senior woman swimming

Aquatic Therapy for Seniors

May 8, 2018 Dr. Dan Murphy PT, DPT

Many seniors have good intentions with regards to exercise and an active lifestyle. Some have maintained an active lifestyle and have avoided the joint wear and tear – among other setbacks – afflicting a large portion of the senior population. However, the majority experience the aches and pains inherent to the aging process when attempting to be active. Whether pain, an operation, or another obstacle has led to a period of decreased activity, it can be a daunting task returning to prior activity levels and exercise. 

Aquatic therapy, defined as a low-impact exercise regimen performed in the water, can serve as a gateway for a safe, healthy return to an active lifestyle. 

Oftentimes attempts to return to a regular exercise regimen are accompanied with widespread pain – especially in the muscles and joints. Aquatic therapy mitigates this obstacle as up to 90 percent of the body’s weight is unweighted. This allows for joints to move through ranges of motion that would be too painful or too restricted outside of the water. Normal range of motion, then, is restored, which improves joint health and flexibility of the surrounding muscles. Furthermore, because of the built-in resistance of the water – the body’s musculature is strengthened as it works through newly-acquired range of motion.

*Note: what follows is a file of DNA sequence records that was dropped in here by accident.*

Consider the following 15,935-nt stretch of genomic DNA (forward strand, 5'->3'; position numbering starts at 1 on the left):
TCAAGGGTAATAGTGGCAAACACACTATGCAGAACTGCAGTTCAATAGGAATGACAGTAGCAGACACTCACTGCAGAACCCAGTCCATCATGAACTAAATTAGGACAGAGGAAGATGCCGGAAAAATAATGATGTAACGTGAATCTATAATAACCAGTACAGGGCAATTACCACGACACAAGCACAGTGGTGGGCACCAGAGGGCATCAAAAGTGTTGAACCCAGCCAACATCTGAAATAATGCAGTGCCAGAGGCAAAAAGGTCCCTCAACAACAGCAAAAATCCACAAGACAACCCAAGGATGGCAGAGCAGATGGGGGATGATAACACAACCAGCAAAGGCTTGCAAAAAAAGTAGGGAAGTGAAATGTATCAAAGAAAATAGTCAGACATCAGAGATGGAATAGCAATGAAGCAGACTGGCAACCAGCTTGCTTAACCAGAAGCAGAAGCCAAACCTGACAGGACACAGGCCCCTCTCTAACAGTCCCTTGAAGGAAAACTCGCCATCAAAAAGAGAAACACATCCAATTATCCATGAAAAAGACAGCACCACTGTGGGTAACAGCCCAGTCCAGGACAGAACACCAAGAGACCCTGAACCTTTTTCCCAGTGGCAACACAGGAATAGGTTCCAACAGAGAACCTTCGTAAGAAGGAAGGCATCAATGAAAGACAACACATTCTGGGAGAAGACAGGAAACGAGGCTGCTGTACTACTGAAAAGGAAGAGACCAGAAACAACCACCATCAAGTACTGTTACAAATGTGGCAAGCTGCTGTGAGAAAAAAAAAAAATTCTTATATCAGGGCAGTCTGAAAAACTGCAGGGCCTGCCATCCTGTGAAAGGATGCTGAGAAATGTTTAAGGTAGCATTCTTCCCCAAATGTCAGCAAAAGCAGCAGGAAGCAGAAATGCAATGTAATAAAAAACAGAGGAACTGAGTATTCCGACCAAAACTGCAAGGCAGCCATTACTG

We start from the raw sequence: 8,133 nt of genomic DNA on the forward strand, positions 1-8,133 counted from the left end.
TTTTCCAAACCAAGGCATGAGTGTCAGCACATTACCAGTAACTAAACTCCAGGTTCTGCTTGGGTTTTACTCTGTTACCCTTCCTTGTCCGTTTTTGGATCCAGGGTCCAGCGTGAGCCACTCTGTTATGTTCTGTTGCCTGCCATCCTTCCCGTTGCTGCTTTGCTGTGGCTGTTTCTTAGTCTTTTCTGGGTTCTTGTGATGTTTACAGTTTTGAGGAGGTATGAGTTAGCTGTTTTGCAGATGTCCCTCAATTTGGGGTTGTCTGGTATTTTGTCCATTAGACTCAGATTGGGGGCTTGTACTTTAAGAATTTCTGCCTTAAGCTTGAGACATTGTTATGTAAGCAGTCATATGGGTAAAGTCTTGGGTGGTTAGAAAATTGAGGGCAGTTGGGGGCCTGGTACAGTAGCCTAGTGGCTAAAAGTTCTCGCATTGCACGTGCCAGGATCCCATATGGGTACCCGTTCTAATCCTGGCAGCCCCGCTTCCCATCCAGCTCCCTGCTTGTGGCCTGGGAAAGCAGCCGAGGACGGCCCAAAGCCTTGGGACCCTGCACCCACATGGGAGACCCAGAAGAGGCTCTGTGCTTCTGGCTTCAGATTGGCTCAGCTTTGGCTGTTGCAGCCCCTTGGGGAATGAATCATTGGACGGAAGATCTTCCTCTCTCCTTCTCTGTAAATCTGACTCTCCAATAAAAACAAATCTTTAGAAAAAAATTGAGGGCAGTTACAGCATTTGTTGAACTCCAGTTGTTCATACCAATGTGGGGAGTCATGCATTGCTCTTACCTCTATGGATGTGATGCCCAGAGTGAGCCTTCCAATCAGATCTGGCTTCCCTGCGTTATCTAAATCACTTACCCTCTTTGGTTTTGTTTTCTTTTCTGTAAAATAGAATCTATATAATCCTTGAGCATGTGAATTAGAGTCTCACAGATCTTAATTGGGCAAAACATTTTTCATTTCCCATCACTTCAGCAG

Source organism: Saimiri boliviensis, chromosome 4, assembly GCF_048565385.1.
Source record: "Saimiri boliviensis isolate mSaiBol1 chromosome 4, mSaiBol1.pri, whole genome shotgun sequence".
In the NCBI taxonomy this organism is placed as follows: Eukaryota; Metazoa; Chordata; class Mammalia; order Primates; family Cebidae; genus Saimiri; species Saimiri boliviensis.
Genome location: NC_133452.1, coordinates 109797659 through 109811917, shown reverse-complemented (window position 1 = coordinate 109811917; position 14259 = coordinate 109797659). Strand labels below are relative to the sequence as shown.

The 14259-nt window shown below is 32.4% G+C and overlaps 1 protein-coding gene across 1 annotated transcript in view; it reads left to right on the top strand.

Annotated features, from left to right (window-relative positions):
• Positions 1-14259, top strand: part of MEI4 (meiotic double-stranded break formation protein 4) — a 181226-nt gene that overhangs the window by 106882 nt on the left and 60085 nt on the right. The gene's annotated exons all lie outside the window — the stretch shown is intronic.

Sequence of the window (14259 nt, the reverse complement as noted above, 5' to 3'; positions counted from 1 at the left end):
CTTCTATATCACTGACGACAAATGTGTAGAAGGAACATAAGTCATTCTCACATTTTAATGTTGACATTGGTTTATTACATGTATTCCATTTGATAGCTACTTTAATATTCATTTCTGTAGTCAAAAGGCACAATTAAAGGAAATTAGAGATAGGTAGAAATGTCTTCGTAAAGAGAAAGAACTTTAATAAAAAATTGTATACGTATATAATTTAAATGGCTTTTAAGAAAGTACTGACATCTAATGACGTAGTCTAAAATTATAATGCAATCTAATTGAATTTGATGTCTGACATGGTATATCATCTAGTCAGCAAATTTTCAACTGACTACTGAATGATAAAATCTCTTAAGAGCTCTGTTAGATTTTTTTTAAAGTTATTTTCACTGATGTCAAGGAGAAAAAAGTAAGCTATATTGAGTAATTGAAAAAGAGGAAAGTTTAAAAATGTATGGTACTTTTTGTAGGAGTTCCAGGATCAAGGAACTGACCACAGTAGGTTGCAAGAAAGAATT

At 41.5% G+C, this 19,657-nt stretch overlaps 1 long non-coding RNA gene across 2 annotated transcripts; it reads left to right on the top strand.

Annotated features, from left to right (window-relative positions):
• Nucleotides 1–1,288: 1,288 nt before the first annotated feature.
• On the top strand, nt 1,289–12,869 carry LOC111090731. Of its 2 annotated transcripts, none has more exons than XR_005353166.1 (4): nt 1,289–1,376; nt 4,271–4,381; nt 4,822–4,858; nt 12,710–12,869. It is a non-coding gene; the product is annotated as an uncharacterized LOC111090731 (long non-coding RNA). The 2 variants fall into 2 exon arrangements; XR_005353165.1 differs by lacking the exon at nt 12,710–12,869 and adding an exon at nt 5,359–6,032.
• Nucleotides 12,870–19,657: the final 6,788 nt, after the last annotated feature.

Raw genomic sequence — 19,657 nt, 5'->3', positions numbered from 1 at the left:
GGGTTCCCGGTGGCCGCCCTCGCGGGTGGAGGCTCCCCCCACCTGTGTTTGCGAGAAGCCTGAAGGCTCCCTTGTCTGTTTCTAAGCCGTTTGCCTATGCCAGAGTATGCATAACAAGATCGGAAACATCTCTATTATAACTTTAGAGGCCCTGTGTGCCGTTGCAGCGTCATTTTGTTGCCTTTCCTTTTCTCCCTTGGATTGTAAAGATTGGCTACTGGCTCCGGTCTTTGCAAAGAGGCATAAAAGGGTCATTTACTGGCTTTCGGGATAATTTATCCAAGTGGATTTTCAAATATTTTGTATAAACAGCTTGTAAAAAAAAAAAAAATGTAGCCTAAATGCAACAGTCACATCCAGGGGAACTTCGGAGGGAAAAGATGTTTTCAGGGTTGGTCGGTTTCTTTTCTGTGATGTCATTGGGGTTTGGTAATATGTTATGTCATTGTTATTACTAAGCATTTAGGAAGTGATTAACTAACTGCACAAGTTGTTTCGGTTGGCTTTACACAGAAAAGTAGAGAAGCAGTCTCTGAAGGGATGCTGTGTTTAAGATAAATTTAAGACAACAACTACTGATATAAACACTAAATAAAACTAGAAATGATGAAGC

Aquatic therapy offers cardiovascular benefits, too. The water pressure increases the demands on the lungs which leads to cardiorespiratory benefits during aquatic therapy. Because the water is typically kept at a warm temperature (around 90°), the body perspires at an advanced rate which can boost metabolism and aid in weight loss. Very clearly, the enhancing effects of aquatic therapy are wide-ranging and applicable to seniors.

Overall, aquatic therapy enhances multiple body systems and the ultimate result is improved function. The fatigue that occurred just 10 minutes into a walk? Now a 30-minute walk is doable. The discomfort getting up from a chair? You’re now able to get into standing without cringing in pain. These are just two possible examples of the ways in which the benefits of aquatic therapy carry over into daily function for seniors.

Few fitness regimens can provide the encompassing benefits of a regular aquatic exercise routine, while at the same time minimizing pain and discomfort. Give aquatic therapy a try and enjoy enhanced mobility, stability (balance), endurance, and an overall improved life experience.

Dr. Dan Murphy PT, DPT is a physical therapist at Total Performance Physical Therapy and is a graduate of the University of Saint Augustine for Health Sciences, a Doctor of Physical Therapy program highly-regarded for its manual therapy-based curriculum.

aquatic therapy for seniors